Mike the Mad Biologist

We Can Afford Mortgage Cramdown

So can the banks. A key impediments to economic recovery is underwater mortgages: people repay housing loans for more than the underlying property is worth. Many Dirty Fucking Hippies sane people have recommended that banks be forced to ‘cramdown’ these mortgages*. This would make the banks’ books more transparent (and probably cause some ‘zombie’ banks to go under), but it would also mean that many households would be spending some of the money that used to go to the overpriced mortgage.

Banks, as you might expect, don’t like cramdown. They claim it’s too expensive, and they simply can’t afford to lower all those mortgages (remember that, to a bank, your debt is its asset). A recent report puts the lie to the banks’ complaints (italics mine):

The 73 billion dollars it would cost to write down those mortgages would be only half what the top 6 banks alone are getting ready to write in bonuses and compensation for 2010. If forced to write down these mortgages, the banks will scream bloody murder, even claiming it would endanger them and the entire economy. But all they have to do is cut their bonus and compensation packages, the vast majority of which go to top executives and traders, by 50%. Given all the cash these banks are sitting on, all the profits made and bonuses distributed in recent years, I have no doubt they can afford the hit. The ironic thing is that if they wrote down these mortgages, they would be getting monthly mortgage checks from all these homeowners, plus avoid the costs of all those foreclosure proceedings, but they don’t want to write down the property because of their own phony accounting that claims the properties are worth far more than they actually are.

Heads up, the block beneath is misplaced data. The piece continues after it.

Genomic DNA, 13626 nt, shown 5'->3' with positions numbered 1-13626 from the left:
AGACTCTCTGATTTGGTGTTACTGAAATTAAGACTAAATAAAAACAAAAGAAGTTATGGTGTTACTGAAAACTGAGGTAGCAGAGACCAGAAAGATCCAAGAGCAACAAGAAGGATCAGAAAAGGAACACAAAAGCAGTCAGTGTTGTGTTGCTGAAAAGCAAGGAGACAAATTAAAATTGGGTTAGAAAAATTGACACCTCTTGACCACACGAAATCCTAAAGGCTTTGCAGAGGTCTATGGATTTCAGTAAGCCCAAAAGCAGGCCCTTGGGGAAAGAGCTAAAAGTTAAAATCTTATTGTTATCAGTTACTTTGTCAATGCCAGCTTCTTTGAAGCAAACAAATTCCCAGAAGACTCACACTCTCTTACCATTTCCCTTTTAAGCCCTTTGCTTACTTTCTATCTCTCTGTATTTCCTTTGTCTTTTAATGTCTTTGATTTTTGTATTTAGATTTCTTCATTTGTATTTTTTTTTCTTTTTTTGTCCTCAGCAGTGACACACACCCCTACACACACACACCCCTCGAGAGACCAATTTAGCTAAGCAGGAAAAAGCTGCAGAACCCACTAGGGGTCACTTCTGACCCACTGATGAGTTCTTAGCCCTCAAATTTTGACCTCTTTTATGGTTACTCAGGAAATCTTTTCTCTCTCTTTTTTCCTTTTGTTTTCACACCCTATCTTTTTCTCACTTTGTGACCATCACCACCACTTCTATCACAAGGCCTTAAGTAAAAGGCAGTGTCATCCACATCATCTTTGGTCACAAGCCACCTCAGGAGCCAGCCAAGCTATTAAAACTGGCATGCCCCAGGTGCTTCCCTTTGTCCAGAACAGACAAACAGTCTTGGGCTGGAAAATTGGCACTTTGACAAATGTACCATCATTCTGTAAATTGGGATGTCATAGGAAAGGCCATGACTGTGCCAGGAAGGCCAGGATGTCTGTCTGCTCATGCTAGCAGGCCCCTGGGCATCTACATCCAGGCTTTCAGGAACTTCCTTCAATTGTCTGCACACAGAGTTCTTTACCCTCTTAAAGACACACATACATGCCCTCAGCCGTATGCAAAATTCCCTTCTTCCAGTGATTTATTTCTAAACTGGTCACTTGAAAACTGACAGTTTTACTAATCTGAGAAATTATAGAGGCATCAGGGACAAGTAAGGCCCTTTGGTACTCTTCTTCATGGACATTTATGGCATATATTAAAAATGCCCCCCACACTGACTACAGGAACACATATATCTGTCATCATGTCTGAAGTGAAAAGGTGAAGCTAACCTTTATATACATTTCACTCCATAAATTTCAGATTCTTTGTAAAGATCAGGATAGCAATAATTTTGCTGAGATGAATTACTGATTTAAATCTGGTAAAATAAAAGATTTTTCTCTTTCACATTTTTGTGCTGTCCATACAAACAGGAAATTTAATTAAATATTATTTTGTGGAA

We need banks and bankers, but we don’t need these banks and these bankers.

One other thing: the $73 billion in reduced mortgage payments would create an estimated 1.8 million jobs, or lower U3 unemployment by about 1.5%.

Which means this will never happen.

*Most cramdown plans, which lower the mortgage to current market value (‘mark to market’) involve either the bank eating the entire loss, or (the one I prefer), the bank eats half, the government eats the other half, on the condition that if the house is sold for a profit, the government gets fifty percent of the profit (this would be voluntary).

Comments

  1. #1 Kermit
    December 20, 2010

    This is a win-win situation for everybody, even the banks (considering the only real alternatives). Quite reasonable. Therefore, of course, it will never happen.

  2. #2 Tony P
    December 20, 2010

    I not that Bank of America is furiously lobbying against cramdowns here in RI.

    The thing that amazes me is that it’s so transparent now what with the Sec. of State’s Lobbytracker application.

    Anytime someone complains about the unions I point them to LobbyTracker and give them some examples of the legislation spawned by those lobbyists.

  3. #3 Hal Minot
    December 21, 2010

    Treasury had that option on the table before HAMP was a twinkle in someones eye.
    They chose HAMP and the results speak for themselves.

  4. #5 Dunc
    December 21, 2010

    But all they have to do is cut their bonus and compensation packages

    Like that’s going to happen. They’d rather go broke.

  5. #6 Roman
    December 21, 2010

    The 73 billion dollars it would cost to write down those mortgages would be only half what the top 6 banks alone are getting ready to write in bonuses and compensation for 2010

    This is not true. The truth is more modest:

    With third-quarter figures from JP Morgan expected to begin a bumper profit reporting season today, a study of more than three dozen banks, hedge funds, money-management and securities firms estimates they will pay $144bn (£90bn) in salary and benefits this year, a 4% increase on 2009.

    So it’s not “top 6 banks” but more than 18 financial institutions.

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